With the new PLV-Z2000, Sanyo introduces its first native-1080p home theater projector, but does it at an even more remarkable $2,995.95 price point. A new exclusive Topaz Real HD management color technology that affords as many as 216 billion possible colors, and that's combined with a native contrast of 15,000 and 1200 lumens of brightness at a very low price.
Naturally, there was a lot more at CEDIA Expo 2007 than just projectors, including next-generation HD DVD (for as little as $299) from Toshiba and new Blu-ray players from a large number of companies, now including Sharp. LG also showed a second generation of the SuperBlu player introduced earlier this year at CES. The main difference is that this new player now carries HD DVD thanks to full support of all HD DVD interactivity.
Almost all of the aforementioned projectors companies also made note of their support for the native 24fps film mode now supported by both HD DVD and Blu-ray. There was also broad adoption of HDMI 1.3, which enables x.y.Color, although very little content yet exists to take advantage of it.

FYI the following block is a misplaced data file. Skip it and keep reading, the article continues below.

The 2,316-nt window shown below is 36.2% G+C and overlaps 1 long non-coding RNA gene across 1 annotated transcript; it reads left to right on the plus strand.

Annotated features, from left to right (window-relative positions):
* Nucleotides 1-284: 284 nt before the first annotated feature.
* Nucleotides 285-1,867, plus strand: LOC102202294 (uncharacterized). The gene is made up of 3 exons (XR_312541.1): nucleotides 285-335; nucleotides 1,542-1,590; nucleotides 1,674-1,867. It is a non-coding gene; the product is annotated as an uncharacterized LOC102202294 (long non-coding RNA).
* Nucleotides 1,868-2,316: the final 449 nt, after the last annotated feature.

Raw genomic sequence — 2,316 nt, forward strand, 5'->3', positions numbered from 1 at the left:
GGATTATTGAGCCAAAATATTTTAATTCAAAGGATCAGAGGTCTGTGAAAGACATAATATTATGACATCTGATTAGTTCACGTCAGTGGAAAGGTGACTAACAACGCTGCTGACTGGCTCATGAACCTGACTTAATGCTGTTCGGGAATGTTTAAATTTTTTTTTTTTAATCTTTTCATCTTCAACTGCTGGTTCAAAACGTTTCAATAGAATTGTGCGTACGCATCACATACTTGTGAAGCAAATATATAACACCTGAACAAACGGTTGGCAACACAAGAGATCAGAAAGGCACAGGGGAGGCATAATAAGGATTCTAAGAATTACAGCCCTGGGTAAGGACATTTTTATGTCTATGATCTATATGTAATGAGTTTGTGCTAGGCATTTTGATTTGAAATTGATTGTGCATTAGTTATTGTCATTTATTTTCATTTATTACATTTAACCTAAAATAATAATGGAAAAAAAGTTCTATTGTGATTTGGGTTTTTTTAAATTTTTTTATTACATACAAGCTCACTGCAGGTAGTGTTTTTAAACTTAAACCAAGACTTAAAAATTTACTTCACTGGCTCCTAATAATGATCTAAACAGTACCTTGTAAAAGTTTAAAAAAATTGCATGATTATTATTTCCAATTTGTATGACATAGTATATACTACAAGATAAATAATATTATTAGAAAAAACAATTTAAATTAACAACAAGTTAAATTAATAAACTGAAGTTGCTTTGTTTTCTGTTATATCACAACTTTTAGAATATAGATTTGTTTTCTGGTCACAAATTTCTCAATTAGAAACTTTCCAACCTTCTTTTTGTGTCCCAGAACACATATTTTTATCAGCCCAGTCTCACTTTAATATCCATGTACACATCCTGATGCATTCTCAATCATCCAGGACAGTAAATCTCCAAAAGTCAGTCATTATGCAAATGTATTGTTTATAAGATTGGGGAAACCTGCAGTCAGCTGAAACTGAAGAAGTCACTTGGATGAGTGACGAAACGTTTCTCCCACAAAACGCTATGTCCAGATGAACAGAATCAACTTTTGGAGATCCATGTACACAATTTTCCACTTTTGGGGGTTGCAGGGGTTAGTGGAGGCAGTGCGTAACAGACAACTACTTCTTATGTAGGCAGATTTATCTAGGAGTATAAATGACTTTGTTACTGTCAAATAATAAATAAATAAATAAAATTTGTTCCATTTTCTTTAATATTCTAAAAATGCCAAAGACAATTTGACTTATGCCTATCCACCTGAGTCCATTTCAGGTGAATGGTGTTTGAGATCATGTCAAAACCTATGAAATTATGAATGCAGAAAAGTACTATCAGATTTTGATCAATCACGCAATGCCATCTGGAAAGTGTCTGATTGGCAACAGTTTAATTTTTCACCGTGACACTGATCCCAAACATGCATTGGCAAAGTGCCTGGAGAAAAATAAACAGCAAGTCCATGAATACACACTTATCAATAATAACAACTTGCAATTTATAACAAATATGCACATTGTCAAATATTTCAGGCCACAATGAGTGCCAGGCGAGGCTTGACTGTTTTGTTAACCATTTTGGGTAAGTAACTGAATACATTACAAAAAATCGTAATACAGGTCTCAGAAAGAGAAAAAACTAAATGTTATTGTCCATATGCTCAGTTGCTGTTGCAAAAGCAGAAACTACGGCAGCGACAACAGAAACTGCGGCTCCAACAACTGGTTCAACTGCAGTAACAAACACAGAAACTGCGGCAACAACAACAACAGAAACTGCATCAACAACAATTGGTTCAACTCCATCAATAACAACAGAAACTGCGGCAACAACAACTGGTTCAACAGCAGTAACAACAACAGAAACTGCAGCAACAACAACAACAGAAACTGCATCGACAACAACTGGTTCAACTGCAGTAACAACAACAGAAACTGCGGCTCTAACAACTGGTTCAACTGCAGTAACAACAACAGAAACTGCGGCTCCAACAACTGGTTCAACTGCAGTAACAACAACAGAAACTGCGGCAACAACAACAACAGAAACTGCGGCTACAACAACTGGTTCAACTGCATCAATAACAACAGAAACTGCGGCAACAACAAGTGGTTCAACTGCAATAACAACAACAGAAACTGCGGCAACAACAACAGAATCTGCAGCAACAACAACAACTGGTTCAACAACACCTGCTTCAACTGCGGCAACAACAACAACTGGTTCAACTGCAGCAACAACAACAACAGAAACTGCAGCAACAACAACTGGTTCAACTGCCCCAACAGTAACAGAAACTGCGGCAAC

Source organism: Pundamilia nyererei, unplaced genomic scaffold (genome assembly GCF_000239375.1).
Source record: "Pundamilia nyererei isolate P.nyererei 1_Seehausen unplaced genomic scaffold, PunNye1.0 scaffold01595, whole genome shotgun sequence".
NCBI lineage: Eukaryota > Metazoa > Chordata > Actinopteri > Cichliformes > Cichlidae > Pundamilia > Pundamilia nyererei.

Several flatpanel makers also showed new generation LCD, many with unique features. For example, Samsung's LN-T4681F not only uses LEDs, rather than florescent lamps, for the backlight, its SmartLighting technology modulates the brightness of the LED across different sectors of individual frames to maximize contrast. This technique was introduced a couple of years ago by Brightside Technologies, but at a significant price premium. Samsung's 40in., 46in., 52in., and 57in. LCDs (ranging from $2,999 to $7,999) cost only a few hundred dollars more than their CCFL counterparts. Several panels were also promoted as “3D Ready,” touting stereoscopic modes for gaming.
And then there was design. Sharp showed models that were about half the depth of current models. And those thin bezels — Toshiba, Sharp, and Sony all now let you buy a bigger (more expensive) LCD TV for your old cabinet.